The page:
Firoozeh Dumas our chat guest today


Nazy Kaviani
by Nazy Kaviani

We are very fortunate to have author Firoozeh Dumas join us in the chatroom today at 6:00 p.m. PST.

"Firoozeh Dumas was born in Abadan, Iran and moved to Whittier, California at the age of seven. After a two-year stay, she and her family moved back to Iran and lived in Ahvaz and Tehran. Two years later, they moved back to Whittier, then to Newport Beach. Firoozeh then attended UC Berkeley where she met and married a Frenchman.

Firoozeh grew up listening to her father, a former Fulbright Scholar, recount the many colorful stories of his life. In 2001, with no prior writing experience, Firoozeh decided to write her stories as a gift for her children. Random House published these stories in 2003. Funny in Farsi was on the SF Chronicle and LA Times bestseller lists and was a finalist for the PEN/USA award in 2004 and a finalist in 2005 for an Audie Award for best audio book. She lost to Bob Dylan. She was also a finalist for the prestigious Thurber Prize for American Humor, the first Middle Eastern woman ever to receive this honor. Unfortunately, she lost that one to Jon Stewart. Even though, as Firoozeh’s dad likes to point out, Jon Stewart wrote his book with a team of writers, while Firoozeh wrote hers, alone, before her children woke up for school.

Critics and readers of all ages have loved her stories. Jimmy Carter called Funny in Farsi, “A humorous and introspective chronicle of a life filled with love—of family, country and heritage.”

Orange County Reads One Book (California) selected Funny in Farsi for Community Reads 2004, the City of Whittier (California) in 2005, Cape Ann, (Massachusetts)) in 2006, Palo Alto and Berkeley (California) in 2006, and Dayton, (Ohio), Lamorinda, (California) Wood Dale, Ithasca and Bensensille,(Illinois) in 2008 and Brentwood (California) in 2009. Funny in Farsi is now on the California Recommended Reading List and is used in many junior high, high schools and universities across the country. You may have also heard Firoozeh’s commentaries on NPR or read her pieces in the NY Times, LA Times, Wall Street Journal, Good Housekeeping, Gourmet, SF Chronicle or Lifetime Magazine.

For the past five years, Firoozeh has traveled the country reminding us that our commonalities far outweigh our differences…and doing so with humor. She has spoken in conferences, schools, universities, churches, Jewish Temples and Islamic centers. Her travels have taken her from the East Coast to the West Coast, from Harvard University to UCLA. Everywhere she has gone, audiences have embraced her message of shared humanity and invited her back for more.

The Persian version of Funny in Farsi is currently one of the bestselling books in Iran and ABC has optioned Funny in Farsi for a sit com. Firoozeh’s second book, Laughing Without an Accent, a series of autobiographical essays, was published by Random House in May 2008."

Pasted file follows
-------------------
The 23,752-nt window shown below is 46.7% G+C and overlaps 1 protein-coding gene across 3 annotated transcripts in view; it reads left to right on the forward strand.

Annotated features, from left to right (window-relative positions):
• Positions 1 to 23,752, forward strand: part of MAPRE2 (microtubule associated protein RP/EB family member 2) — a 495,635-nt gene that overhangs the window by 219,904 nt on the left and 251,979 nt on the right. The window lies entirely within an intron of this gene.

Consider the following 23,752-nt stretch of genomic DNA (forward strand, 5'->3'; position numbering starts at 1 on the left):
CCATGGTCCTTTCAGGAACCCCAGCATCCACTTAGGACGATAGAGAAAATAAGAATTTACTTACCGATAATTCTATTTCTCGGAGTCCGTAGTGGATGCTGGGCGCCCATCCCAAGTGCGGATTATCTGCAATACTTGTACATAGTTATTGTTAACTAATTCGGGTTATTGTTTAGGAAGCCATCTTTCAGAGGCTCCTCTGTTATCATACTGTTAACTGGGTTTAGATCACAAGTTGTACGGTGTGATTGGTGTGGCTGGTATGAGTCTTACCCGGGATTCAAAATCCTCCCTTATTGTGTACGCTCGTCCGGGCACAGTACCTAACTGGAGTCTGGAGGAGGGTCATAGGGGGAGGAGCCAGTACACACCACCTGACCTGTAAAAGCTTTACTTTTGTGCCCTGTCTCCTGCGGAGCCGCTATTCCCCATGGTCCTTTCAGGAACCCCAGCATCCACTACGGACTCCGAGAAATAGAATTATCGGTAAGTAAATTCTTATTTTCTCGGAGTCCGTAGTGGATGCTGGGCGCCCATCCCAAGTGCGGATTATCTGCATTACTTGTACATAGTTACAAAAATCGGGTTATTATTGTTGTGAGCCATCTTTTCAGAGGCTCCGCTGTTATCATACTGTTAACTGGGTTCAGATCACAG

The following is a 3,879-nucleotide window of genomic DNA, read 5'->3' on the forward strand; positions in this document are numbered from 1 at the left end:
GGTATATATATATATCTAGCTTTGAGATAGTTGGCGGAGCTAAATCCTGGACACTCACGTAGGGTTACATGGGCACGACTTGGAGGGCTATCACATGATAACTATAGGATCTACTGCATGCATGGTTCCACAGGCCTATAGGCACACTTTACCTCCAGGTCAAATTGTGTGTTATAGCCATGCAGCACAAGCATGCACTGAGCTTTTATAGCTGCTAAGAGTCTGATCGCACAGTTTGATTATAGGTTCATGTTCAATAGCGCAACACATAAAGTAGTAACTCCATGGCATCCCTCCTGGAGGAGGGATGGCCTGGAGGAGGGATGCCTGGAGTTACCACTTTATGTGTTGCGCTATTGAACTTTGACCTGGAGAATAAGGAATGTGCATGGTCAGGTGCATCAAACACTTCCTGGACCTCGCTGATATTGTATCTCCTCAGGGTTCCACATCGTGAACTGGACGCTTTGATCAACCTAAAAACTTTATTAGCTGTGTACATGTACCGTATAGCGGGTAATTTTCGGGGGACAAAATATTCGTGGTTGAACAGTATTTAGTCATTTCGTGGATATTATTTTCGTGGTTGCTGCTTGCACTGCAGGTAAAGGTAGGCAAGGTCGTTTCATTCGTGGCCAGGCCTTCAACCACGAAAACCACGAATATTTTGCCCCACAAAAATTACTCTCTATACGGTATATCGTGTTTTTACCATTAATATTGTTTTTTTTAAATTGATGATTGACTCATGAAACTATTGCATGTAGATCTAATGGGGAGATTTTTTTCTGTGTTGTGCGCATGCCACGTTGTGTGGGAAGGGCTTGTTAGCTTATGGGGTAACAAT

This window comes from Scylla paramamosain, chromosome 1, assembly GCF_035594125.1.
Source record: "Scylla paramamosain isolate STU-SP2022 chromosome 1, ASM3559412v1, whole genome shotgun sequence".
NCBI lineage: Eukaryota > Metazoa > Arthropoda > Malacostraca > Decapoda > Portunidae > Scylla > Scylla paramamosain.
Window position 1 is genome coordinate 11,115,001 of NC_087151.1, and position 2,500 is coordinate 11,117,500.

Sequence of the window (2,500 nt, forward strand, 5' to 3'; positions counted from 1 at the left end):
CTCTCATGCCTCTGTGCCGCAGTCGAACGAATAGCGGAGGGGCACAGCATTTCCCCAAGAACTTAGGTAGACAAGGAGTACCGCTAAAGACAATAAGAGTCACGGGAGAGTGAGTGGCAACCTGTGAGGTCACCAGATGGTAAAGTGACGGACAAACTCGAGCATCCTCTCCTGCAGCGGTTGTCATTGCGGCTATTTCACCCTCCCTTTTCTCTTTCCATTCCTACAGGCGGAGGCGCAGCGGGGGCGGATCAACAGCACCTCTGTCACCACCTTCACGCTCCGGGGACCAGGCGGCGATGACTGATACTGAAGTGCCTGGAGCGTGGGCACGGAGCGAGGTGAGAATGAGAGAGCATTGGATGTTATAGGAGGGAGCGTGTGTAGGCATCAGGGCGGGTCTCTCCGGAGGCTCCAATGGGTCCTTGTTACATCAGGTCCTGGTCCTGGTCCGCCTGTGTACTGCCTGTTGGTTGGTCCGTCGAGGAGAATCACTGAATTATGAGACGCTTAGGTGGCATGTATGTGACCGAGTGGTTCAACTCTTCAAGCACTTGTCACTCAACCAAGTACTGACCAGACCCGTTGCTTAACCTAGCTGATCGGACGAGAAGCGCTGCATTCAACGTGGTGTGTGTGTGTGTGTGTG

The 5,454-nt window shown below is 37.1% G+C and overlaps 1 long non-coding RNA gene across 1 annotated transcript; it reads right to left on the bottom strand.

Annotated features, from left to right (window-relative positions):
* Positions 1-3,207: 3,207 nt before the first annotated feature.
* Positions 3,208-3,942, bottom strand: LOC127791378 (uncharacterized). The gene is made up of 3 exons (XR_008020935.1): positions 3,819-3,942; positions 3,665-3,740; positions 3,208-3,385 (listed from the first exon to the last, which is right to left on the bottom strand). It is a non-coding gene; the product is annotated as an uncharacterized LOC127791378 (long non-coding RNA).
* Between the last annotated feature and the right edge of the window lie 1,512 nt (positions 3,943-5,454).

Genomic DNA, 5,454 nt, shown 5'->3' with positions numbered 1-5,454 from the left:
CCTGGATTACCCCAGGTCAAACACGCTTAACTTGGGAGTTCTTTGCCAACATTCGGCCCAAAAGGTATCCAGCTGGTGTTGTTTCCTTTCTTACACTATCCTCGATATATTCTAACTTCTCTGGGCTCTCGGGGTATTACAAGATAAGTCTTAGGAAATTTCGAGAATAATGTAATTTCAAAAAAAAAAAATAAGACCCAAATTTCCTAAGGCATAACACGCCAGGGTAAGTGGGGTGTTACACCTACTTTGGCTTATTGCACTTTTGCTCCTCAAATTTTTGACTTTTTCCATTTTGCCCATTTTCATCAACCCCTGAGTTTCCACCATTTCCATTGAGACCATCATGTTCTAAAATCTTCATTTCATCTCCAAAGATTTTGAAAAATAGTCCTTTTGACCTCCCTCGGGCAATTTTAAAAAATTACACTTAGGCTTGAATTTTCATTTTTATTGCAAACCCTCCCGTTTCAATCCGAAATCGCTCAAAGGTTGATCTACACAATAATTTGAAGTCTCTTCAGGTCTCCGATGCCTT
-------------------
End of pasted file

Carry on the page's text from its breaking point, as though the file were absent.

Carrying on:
Take a look at excerpts of an interview she did on


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I wasn't able to join the

by desi on

I wasn't able to join the chat but I had the opportunity to read Firoozeh's book some years back on a family cruise to Alaska.  I dreaded the thought of being on a ship with my entire family and in-laws meandering thru icebergs.  I bought the book and what a joy.  It got me through the entire week.  I found myself laughing and relating to  everything.  By the end of the cruise the book had been passed thru the entire family and we'd sit and discuss the funny scenarios that makes being an Iranian-American special and oh so kooky.  

The article she wrote for Gourmet was an enjoyable read as well. 



Shazde Asdola Mirza

Dear Nazy, thanks for organizing this and other Chat events

by Shazde Asdola Mirza on

Every voice counts! Every action counts!

Anahid Hojjati

Abadan Rocks, Abadani is the best

by Anahid Hojjati on

I think Abadan rocks and Abadani is the best and please don't write that Abadani is khaliband or if I see you I will have to take my Ray-Ban sunglasses off and in my "ahmad abad Kofeisheh" outfit I wil have a fit and will look at you chap chap.   

Jahanshah Javid

Khoda omresh bedeh

by Jahanshah Javid on

Firoozeh's father and my father were buddies in Abadan. So it gives me extra pleasure that yet another Abadani and family friend has made the world a better place for all of us :o)

Firoozeh's books and interviews have humanized Iranian emigrants who have been falsely associated with a brutal theocracy for too long. With great wit and compassion, she has shown a side us that non-Iranians have never had the chance to see and appreciate.

Khoda omresh bedeh


October is good. Any month is good. I'll try to attend 2night.

by Anonymouse on

Everything is sacred.

Nazy Kaviani

Hi Anonymouse!

by Nazy Kaviani on

Sorry, I have been overwhelmed with life and I haven't spent a lot of time reading on the site. Thanks for telling me about your comment on the MPD blog. I just went and read it. It sounds like a good idea. You are right, this seems to be a topic of interest for many people these days. There was good discussion on an article I wrote in my "Kissing All the Frogs" series which had to do with online dating, too. // .

Anonymouse Jan, September is a difficult month for me and I won't be able to do a new project justice as I have very limited time to devote to it. I will be able to do this in early October. Would that be too late?

Please do come to chat today. Firoozeh Dumas promises to be a delightful chat guest, full of wit and wisdom. See you at 6:00!


Nazy I'll try to attend but did you see my other comment about a

by Anonymouse on

new writing assignment?  I even used Tarzan's call of wild, you did not hear it?!


So what do you think? 

Everything is sacred.